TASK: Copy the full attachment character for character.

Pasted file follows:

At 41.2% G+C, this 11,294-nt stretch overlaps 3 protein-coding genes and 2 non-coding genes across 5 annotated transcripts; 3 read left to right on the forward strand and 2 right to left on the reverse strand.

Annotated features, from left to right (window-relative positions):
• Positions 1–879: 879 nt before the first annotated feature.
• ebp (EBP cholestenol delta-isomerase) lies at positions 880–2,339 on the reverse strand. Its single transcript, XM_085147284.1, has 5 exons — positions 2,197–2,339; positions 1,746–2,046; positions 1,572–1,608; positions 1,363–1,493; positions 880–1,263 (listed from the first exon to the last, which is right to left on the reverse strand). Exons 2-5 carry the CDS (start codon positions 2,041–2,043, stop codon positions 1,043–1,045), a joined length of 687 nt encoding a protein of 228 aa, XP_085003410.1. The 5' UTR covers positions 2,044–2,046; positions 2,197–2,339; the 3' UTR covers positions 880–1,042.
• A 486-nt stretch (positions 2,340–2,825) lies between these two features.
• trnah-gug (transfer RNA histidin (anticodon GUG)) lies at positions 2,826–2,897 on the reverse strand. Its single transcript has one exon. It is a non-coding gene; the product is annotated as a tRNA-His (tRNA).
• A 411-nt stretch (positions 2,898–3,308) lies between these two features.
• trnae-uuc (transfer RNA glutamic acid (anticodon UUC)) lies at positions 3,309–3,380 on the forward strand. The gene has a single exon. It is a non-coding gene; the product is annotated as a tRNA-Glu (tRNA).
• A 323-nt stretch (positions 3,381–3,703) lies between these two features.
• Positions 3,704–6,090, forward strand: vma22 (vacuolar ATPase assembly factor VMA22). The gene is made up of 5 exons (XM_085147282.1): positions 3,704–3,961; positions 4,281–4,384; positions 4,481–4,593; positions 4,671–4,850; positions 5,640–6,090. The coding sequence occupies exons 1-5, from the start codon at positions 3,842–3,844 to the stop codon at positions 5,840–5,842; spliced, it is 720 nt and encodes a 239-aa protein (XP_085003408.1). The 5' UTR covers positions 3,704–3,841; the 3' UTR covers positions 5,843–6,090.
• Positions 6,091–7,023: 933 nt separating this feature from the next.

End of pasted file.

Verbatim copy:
At 41.2% G+C, this 11,294-nt stretch overlaps 3 protein-coding genes and 2 non-coding genes across 5 annotated transcripts; 3 read left to right on the forward strand and 2 right to left on the reverse strand.

Annotated features, from left to right (window-relative positions):
• Positions 1–879: 879 nt before the first annotated feature.
• ebp (EBP cholestenol delta-isomerase) lies at positions 880–2,339 on the reverse strand. Its single transcript, XM_085147284.1, has 5 exons — positions 2,197–2,339; positions 1,746–2,046; positions 1,572–1,608; positions 1,363–1,493; positions 880–1,263 (listed from the first exon to the last, which is right to left on the reverse strand). Exons 2-5 carry the CDS (start codon positions 2,041–2,043, stop codon positions 1,043–1,045), a joined length of 687 nt encoding a protein of 228 aa, XP_085003410.1. The 5' UTR covers positions 2,044–2,046; positions 2,197–2,339; the 3' UTR covers positions 880–1,042.
• A 486-nt stretch (positions 2,340–2,825) lies between these two features.
• trnah-gug (transfer RNA histidin (anticodon GUG)) lies at positions 2,826–2,897 on the reverse strand. Its single transcript has one exon. It is a non-coding gene; the product is annotated as a tRNA-His (tRNA).
• A 411-nt stretch (positions 2,898–3,308) lies between these two features.
• trnae-uuc (transfer RNA glutamic acid (anticodon UUC)) lies at positions 3,309–3,380 on the forward strand. The gene has a single exon. It is a non-coding gene; the product is annotated as a tRNA-Glu (tRNA).
• A 323-nt stretch (positions 3,381–3,703) lies between these two features.
• Positions 3,704–6,090, forward strand: vma22 (vacuolar ATPase assembly factor VMA22). The gene is made up of 5 exons (XM_085147282.1): positions 3,704–3,961; positions 4,281–4,384; positions 4,481–4,593; positions 4,671–4,850; positions 5,640–6,090. The coding sequence occupies exons 1-5, from the start codon at positions 3,842–3,844 to the stop codon at positions 5,840–5,842; spliced, it is 720 nt and encodes a 239-aa protein (XP_085003408.1). The 5' UTR covers positions 3,704–3,841; the 3' UTR covers positions 5,843–6,090.
• Positions 6,091–7,023: 933 nt separating this feature from the next.